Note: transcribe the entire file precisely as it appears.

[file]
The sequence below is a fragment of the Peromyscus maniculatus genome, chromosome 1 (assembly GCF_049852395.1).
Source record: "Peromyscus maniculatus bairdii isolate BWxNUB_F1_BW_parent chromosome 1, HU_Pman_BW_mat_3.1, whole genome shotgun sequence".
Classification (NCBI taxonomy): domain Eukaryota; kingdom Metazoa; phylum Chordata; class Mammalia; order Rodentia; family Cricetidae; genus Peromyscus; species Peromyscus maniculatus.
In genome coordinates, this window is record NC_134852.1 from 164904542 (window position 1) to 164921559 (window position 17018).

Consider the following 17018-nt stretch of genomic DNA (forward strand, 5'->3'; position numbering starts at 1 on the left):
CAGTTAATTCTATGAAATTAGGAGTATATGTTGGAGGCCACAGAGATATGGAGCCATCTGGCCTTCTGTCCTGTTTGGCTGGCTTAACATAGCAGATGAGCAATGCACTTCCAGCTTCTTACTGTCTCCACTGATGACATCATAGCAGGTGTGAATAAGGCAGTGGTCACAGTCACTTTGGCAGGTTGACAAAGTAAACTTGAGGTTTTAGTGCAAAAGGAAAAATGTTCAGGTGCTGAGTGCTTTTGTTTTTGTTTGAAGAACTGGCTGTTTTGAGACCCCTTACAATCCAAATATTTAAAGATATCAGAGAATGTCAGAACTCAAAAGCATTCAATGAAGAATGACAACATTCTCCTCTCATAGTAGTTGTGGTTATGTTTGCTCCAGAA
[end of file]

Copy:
The sequence below is a fragment of the Peromyscus maniculatus genome, chromosome 1 (assembly GCF_049852395.1).
Source record: "Peromyscus maniculatus bairdii isolate BWxNUB_F1_BW_parent chromosome 1, HU_Pman_BW_mat_3.1, whole genome shotgun sequence".
Classification (NCBI taxonomy): domain Eukaryota; kingdom Metazoa; phylum Chordata; class Mammalia; order Rodentia; family Cricetidae; genus Peromyscus; species Peromyscus maniculatus.
In genome coordinates, this window is record NC_134852.1 from 164904542 (window position 1) to 164921559 (window position 17018).

Consider the following 17018-nt stretch of genomic DNA (forward strand, 5'->3'; position numbering starts at 1 on the left):
CAGTTAATTCTATGAAATTAGGAGTATATGTTGGAGGCCACAGAGATATGGAGCCATCTGGCCTTCTGTCCTGTTTGGCTGGCTTAACATAGCAGATGAGCAATGCACTTCCAGCTTCTTACTGTCTCCACTGATGACATCATAGCAGGTGTGAATAAGGCAGTGGTCACAGTCACTTTGGCAGGTTGACAAAGTAAACTTGAGGTTTTAGTGCAAAAGGAAAAATGTTCAGGTGCTGAGTGCTTTTGTTTTTGTTTGAAGAACTGGCTGTTTTGAGACCCCTTACAATCCAAATATTTAAAGATATCAGAGAATGTCAGAACTCAAAAGCATTCAATGAAGAATGACAACATTCTCCTCTCATAGTAGTTGTGGTTATGTTTGCTCCAGAA